Scales and Modes

A Simple Way of Calculating Scale Modes

Scales in music theory are not just bounded by Major vs Minor distinctions. It turns out that all scales can be represented via modes. Modes are just another way of producing a certain tone/mood commonly associated with a happy (Major) or melancholic (Minor) sound.

After years of learning music theory for certification tests, I came across a easy way to calculate different modes based on the given note. Since mode calculations are quite theoretical, I want to share a more practical way of calculations, especially for students going through music examinations.

The Different Modes

As a refresher, let’s go over the 7 different modes in music theory. It is very important to memorize the order listed below:

  1. Ionian (The Major Scale)
  2. Dorian
  3. Phrygian
  4. Lydian
  5. Mixolydian
  6. Aeolian
  7. Locrian

All of the scale modes are part of the diatonic scale. This just means that every scale has 2 half step and 5 whole step intervals.

In many music theory books, the standard way to teach modes is to memorize the locations of half-steps for each type of mode. For example, the Dorain Mode contains half-steps between notes 2-3 and 6-7. The Aeolian Mode, on the contrary, contains half-steps between notes 2-3 and 5-6.

The problem with this method is that there’s no systematic way on remembering the half-step order besides purely memorizing the whole system. For instance, Dorian Mode is associated with notes 2-3 and 6-7 and the next mode after (Phyrgian Mode) is associated with notes 1-2 and 5-6, but Lydian Mode jumps to 4-5 and 7-8.

I personally prefer a more systematic way of calculations. As such, I use a counting method to construct different mode scales.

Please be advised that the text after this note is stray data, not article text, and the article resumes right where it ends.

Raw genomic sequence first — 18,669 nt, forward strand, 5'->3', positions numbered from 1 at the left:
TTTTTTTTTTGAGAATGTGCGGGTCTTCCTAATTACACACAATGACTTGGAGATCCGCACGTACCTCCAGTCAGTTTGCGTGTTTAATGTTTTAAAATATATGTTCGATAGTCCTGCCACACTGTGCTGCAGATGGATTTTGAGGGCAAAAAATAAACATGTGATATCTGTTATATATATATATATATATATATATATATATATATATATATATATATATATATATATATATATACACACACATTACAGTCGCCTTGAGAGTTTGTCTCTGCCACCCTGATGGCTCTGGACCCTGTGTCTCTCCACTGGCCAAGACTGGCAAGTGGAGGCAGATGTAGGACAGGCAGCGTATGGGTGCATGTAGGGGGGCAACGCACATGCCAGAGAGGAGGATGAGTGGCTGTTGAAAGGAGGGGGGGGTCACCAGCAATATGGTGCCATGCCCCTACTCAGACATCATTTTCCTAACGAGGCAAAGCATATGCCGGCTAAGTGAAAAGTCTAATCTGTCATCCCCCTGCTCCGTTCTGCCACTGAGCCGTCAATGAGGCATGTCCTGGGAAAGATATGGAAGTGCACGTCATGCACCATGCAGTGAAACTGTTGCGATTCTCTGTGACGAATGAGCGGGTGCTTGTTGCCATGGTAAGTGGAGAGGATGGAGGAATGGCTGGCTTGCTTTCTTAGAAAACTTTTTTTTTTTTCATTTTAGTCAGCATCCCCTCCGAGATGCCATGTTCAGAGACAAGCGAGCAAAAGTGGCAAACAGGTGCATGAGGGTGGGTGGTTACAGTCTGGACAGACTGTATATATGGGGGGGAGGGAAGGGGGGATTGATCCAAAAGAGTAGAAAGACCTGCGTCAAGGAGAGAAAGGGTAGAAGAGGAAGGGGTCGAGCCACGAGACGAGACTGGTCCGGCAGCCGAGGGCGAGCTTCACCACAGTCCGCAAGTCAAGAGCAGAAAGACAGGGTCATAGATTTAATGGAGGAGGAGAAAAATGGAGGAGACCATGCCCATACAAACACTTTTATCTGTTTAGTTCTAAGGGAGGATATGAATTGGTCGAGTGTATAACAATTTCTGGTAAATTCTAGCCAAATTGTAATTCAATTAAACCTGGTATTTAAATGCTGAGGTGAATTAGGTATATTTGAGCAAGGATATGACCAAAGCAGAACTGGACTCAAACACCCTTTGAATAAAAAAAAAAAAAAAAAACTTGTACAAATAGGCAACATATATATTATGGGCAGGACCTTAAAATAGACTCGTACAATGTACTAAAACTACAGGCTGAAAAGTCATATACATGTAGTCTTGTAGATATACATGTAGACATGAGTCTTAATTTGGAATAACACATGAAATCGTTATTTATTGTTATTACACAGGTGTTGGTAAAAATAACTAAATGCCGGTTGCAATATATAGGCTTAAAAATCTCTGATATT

The Method

I mentioned previously that it’s important to memorize the order of the scale modes. This is crucial in using the counting method. In a mathematical sense, let the list order start from the number 1. For example, Ionian is associated with 1 and Phrygian is associated with 3.

These numbers will then represent the number of white keys you count backwards from your given note. Once you land on your final key, you take the Major Key Signature of that key and apply it to the scale of your given note.

When I say backwards, this is referring to going left on the keyboard. For example, B is one note backwards from C.

This is much easier to see with examples, so I will go over a few.

Dorian Mode on D

Following the steps I outlined earlier, we first determine the number of notes we need to count. We can see from the list I posted earlier that Dorian is associated with 2. This means that we need to count 2 white keys backwards starting from D. If you take a look at a keyboard, you can see that 2 white keys starting on D is C.

Next we take C Major’s key signature and apply it on the scale on D. Since C Major has no sharps and flats, Dorian on D is the following:

D, E, F, G, A, B, C, D

Lydian Mode on C

Let’s try another example. As with what I said earlier:

  1. Lydian Mode is associated with 4 white keys
  2. 4 white keys before (and including) C is G
  3. G Major has 1 Sharp (F)

From steps 1 to 3, we get our final scale of:

C, D, E, F sharp, G, A, B, C

Locrian Mode on F (Sharp)

  1. Locrian Mode is associated with 7 white keys
  2. 7 white keys before (and including) F is G
  3. G Major has 1 Sharp (F)

From steps 1 to 3, we get our final scale of:

F sharp, G, A, B, C, D, E, F sharp

Phrygian Mode on A

Okay, last one!

  1. Phrygian Mode is associated with 3 white keys
  2. 3 white keys before (and including) A is F
  3. F Major has 1 flat (B)

From steps 1 to 3, we get our final scale of:

A, B flat, C, D, E, F, G, A


And that’s it! Hopefully this technique helps most of you during your music exam!

Yiping Su
Yiping Su
Engineering | Analytics

I am interested in data, software engineering, and the application of computer science concepts in real-world scenarios.

Related